Could the UK be losing another icon? With the sale of Proton and its stake in Lotus, could Lotus go the way of MG and transfer production to China?
According to Bloomberg, Chinese billionaire Li Shufu said his Zhejiang Geely Holding Group will consider producing Lotus sports cars in China after agreeing to purchase stakes in Malaysian carmaker Proton Holdings Bhd. and its British unit.
Geely signed a final deal to acquire 49.9 percent of Proton and 51 percent of Lotus Cars from Malaysia’s DRB-Hicom Bhd., and expects to complete the transaction in three months, the Chinese automaker said in a statement in Kuala Lumpur on Friday. It will then form a core management team recruited from a pool of global candidates to ensure the smooth operation of Proton, the company said.
Li said the priority will be to make Proton and Lotus profitable and to sustain growth while embracing new technology trends of electrification, vehicle lightweighting and artificial intelligence. Geely, which bought Sweden’s Volvo Cars in 2010, said the acquisition will help the automaker to be a major player in Southeast Asia and achieve a sales target of 3 million units by 2020.
In a statement, Li said …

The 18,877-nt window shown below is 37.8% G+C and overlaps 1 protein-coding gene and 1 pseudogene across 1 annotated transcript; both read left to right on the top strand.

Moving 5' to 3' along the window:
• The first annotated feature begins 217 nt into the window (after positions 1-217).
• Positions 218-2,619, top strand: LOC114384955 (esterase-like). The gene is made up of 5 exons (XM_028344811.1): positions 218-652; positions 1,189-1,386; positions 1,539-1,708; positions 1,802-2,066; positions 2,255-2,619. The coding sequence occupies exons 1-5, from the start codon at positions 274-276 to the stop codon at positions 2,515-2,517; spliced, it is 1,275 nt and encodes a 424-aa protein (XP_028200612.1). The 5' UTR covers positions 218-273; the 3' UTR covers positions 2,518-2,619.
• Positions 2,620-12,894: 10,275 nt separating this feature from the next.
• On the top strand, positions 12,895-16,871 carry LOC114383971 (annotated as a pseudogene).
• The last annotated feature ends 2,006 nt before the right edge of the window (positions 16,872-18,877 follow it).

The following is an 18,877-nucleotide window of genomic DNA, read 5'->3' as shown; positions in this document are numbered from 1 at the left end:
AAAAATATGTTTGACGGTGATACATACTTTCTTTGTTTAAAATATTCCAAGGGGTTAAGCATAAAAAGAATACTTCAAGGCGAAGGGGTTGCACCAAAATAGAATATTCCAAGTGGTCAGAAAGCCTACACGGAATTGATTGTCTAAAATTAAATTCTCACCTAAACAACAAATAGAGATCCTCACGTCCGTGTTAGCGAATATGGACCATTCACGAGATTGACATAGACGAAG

The deep regional knowledge we gain from Proton and Lotus through this transformative partnership, coupled with our technological expertise and leadership in innovation, opens the door for Zhejiang Geely to become a major player in the Asean market. We will work together to make the most of our respective strengths.
DRB-Hicom said last month that it’s selling Lotus for 100 million pounds ($130 million) with each paying proportionately. Malaysian tycoon Syed Mokhtar Al-Bukhary controls both DRB-Hicom and Etika Automotive.
The Proton deal will include an investment of 170.3 million ringgit ($40 million) by Geely. In addition, the Chinese company will provide Proton with its Boyue sport utility vehicle platform, a transaction valued at 290 million ringgit, Syed Faisal Albar, group managing director of DRB-Hicom, said at press conference in Kuala Lumpur.
Note: This story originally appeared in part or whole on Bloomberg.com.